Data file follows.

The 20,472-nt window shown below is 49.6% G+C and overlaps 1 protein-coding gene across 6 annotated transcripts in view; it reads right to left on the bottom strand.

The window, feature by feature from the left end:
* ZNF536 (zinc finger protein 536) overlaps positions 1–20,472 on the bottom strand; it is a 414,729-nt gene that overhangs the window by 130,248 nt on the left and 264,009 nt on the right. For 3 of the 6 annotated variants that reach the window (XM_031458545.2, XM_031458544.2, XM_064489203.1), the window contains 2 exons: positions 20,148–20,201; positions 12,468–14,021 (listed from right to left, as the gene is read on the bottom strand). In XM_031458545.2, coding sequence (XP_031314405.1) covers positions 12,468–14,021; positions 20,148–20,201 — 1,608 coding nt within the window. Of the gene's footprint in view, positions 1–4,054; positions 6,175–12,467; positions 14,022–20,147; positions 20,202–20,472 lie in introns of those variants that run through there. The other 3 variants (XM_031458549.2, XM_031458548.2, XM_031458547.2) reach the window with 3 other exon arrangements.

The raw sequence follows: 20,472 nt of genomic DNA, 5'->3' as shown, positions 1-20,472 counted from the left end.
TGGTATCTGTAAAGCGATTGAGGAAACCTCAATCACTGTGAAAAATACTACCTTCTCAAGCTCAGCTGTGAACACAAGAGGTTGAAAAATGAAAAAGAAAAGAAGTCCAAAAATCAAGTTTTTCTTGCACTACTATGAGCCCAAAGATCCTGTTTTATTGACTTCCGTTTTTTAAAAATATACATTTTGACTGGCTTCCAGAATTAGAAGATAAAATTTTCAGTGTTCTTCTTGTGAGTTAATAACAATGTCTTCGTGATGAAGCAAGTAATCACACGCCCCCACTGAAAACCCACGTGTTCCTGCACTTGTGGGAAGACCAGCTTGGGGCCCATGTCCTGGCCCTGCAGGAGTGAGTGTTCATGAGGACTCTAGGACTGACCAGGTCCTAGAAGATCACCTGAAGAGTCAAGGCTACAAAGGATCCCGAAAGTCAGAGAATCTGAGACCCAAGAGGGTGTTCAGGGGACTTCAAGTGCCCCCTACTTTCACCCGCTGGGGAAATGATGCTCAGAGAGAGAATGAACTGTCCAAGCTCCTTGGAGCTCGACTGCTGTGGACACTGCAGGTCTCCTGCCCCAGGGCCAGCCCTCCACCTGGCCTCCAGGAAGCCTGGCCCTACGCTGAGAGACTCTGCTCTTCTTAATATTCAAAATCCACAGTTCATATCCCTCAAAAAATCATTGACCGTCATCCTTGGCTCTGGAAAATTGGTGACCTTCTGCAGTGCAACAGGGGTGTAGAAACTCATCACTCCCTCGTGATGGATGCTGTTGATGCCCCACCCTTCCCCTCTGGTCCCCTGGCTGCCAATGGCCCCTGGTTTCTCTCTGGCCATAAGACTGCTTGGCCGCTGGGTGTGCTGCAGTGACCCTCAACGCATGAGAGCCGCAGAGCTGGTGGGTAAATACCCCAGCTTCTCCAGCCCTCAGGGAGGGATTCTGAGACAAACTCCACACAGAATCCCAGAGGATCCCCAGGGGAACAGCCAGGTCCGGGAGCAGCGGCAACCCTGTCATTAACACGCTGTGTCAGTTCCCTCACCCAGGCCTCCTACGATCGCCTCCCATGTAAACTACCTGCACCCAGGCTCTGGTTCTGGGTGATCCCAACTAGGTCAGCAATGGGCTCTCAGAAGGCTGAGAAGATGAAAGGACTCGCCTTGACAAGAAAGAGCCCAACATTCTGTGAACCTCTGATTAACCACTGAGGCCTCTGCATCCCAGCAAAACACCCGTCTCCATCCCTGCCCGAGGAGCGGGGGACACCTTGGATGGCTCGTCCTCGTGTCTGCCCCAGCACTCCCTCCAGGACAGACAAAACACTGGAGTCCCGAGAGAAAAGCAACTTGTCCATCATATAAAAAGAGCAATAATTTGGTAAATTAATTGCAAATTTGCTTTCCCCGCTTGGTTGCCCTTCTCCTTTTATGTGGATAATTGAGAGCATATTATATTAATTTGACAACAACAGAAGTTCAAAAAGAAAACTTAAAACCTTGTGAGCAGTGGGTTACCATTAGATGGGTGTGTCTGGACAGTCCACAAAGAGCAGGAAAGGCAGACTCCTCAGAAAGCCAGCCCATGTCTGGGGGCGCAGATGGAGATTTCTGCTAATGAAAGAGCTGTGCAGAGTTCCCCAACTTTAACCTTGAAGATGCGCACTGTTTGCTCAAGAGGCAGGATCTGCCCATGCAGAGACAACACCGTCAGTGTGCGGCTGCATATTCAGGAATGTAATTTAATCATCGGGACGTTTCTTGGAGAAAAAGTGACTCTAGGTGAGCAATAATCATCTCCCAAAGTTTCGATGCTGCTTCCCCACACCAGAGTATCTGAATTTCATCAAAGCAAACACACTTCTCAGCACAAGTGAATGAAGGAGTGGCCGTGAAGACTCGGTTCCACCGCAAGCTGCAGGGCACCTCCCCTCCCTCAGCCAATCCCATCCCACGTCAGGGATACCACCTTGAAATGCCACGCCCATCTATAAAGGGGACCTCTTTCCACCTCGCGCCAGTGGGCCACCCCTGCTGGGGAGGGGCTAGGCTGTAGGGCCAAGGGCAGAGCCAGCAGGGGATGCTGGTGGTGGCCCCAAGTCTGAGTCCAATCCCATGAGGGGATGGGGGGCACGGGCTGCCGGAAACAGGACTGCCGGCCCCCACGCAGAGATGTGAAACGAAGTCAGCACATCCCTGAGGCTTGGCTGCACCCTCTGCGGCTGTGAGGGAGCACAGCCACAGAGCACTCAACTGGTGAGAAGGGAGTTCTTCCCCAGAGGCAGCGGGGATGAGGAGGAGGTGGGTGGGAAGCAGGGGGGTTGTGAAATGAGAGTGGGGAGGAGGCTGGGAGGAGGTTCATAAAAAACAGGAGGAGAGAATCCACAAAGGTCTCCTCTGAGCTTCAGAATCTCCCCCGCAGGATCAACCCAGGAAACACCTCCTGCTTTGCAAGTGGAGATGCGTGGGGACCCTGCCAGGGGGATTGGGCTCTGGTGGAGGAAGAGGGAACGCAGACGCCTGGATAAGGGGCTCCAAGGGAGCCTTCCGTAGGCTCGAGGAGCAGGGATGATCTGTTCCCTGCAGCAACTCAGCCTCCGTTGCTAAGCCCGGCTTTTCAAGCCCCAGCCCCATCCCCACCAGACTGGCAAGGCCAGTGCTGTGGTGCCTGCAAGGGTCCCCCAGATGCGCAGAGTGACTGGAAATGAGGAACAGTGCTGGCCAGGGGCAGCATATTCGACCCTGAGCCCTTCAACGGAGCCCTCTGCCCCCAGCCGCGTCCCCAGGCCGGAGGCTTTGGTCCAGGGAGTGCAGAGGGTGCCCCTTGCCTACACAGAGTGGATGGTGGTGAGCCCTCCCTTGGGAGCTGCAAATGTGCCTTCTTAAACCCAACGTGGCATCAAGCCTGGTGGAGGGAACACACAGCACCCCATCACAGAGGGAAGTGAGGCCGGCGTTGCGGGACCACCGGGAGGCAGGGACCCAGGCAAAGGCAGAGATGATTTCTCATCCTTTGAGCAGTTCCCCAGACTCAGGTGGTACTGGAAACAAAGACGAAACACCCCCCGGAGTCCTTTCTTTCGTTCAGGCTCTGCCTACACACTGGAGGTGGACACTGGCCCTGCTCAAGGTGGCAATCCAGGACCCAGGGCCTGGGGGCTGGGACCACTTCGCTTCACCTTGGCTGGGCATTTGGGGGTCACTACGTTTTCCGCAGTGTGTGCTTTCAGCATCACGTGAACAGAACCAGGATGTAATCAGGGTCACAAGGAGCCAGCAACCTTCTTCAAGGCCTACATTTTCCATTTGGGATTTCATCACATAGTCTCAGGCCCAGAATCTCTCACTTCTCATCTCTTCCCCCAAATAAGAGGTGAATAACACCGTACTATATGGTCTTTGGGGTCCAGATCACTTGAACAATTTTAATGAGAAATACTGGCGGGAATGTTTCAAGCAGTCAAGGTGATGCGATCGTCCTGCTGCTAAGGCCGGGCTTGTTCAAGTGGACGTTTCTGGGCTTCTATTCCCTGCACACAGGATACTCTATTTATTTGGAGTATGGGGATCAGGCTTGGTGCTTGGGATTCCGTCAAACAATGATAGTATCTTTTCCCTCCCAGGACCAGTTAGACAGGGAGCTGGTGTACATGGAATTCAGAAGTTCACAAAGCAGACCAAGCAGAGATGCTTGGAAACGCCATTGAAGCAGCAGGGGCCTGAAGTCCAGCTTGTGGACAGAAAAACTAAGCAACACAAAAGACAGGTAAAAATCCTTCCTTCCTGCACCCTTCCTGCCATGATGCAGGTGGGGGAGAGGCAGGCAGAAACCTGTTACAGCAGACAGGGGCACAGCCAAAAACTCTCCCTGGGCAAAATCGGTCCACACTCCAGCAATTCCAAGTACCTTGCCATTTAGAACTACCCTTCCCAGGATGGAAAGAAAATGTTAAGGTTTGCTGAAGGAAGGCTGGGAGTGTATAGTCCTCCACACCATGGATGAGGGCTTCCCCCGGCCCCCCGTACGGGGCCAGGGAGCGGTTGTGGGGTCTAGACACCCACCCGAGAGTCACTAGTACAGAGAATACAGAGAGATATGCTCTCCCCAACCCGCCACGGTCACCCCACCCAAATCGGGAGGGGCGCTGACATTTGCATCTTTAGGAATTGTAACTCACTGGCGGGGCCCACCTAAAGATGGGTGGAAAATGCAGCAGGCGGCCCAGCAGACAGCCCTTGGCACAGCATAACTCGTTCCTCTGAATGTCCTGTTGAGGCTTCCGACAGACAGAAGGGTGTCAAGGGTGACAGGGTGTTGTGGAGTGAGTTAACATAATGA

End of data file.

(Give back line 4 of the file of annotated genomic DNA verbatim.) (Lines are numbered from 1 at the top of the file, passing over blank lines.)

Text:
The raw sequence follows: 20,472 nt of genomic DNA, 5'->3' as shown, positions 1-20,472 counted from the left end.